It was perhaps too much to ask that Formula One's most controversial figure, Michael Schumacher, would spend the final few years of his career under the sport's ethical radar and out of the controversy spotlight.
For three years following the team orders debacle at Austria 2002, Schumacher had raced cleanly and largely without any black marks against his name. Monaco 2006 marked a return to the bad old days of 1994 and Jerez 1997.
The key plot points in the incident have all been analysed and dissected repeatedly since Saturday - Schumacher's loss of control and subsequent stall at Rascasse during qualifying, the outpourings of derision from former world champions, rival teams and commentators alike, the tweezers-lipped 'no comment... and that tells you what I think' grumblings from championship leader Fernando Alonso, and Schumacher's and Ferrari's furious refuting of the allegations against them.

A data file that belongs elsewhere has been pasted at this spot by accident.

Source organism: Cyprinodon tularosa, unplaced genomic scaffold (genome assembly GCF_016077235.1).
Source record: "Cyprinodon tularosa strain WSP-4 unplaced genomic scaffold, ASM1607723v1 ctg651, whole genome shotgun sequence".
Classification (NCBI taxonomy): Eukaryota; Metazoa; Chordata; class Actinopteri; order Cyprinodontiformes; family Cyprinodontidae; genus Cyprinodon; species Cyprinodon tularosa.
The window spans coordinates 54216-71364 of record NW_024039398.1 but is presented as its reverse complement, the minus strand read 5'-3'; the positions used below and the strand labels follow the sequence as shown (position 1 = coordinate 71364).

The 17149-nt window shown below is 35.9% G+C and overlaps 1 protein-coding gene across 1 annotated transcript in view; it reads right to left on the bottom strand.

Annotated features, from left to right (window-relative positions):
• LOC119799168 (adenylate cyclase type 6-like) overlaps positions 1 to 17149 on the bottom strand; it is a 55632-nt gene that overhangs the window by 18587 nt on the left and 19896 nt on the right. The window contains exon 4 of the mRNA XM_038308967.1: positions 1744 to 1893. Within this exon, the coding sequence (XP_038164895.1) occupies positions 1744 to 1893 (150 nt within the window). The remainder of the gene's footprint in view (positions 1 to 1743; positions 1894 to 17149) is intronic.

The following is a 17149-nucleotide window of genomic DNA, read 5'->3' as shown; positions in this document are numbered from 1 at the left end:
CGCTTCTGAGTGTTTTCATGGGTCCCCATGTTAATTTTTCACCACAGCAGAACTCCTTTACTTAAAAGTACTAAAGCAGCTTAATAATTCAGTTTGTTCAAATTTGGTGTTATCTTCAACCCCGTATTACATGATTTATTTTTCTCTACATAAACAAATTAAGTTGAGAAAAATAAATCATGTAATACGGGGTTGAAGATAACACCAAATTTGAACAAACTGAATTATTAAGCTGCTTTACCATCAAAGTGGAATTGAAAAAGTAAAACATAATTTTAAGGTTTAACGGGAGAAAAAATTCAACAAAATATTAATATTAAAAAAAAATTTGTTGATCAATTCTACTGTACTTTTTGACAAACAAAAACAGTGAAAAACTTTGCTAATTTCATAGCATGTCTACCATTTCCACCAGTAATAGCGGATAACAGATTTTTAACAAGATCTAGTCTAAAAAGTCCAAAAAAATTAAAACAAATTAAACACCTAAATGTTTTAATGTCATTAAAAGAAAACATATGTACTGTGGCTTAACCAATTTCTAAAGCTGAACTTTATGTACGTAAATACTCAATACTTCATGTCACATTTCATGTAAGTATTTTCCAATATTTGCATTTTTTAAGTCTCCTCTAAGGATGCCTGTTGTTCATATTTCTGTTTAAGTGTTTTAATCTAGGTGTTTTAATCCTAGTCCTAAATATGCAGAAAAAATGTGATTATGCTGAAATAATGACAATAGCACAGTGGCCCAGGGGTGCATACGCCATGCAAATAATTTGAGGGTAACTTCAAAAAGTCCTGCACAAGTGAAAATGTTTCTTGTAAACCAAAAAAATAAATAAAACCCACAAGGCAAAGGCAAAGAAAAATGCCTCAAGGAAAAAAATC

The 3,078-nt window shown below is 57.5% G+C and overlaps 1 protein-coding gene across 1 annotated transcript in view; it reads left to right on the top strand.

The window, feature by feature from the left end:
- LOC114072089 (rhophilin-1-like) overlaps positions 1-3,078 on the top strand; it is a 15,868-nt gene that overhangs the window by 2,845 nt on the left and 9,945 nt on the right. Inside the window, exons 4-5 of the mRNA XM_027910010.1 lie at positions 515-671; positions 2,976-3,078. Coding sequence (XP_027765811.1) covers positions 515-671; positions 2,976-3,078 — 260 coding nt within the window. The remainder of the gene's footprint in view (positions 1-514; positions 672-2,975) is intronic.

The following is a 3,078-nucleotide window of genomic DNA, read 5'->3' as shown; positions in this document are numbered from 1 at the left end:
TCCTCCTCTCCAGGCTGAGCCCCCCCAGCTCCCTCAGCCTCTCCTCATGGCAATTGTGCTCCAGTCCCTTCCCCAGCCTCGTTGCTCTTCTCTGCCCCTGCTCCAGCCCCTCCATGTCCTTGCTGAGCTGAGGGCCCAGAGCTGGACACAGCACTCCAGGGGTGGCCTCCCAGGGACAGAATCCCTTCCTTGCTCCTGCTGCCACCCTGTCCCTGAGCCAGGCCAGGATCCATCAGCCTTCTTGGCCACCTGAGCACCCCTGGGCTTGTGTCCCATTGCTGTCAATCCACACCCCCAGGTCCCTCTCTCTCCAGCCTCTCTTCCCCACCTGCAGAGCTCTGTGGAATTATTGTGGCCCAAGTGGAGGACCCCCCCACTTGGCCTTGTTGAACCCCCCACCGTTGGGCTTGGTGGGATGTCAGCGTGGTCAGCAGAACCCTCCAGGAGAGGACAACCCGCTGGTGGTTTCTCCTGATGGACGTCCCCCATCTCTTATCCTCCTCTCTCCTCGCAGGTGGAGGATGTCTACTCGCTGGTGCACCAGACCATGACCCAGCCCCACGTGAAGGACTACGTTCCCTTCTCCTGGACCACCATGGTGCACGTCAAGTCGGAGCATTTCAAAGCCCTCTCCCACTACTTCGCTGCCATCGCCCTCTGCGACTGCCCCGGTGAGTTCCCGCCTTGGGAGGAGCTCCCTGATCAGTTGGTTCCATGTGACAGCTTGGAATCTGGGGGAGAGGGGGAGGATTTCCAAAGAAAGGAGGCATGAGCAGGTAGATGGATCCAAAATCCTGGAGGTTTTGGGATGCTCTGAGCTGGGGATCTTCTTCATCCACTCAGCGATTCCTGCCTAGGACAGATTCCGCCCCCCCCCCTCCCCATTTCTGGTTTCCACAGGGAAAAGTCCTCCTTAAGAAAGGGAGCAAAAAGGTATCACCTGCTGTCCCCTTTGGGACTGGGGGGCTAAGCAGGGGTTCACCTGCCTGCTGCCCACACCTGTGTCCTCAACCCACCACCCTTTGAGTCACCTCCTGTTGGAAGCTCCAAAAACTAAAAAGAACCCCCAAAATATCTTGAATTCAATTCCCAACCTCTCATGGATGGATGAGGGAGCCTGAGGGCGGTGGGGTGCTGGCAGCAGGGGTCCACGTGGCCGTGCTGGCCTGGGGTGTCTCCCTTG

Michael Schumacher speaks to the media shortly before his penalty announcement © XPB/LAT
At the heart of the issue sat the three race stewards tasked with the unenviable job not of deciding whether Schumacher had erred (because he clearly had), but whether his mistake was deliberate or not. Article 116b of the Sporting Regulations defined the criteria for the stewards' enquiry: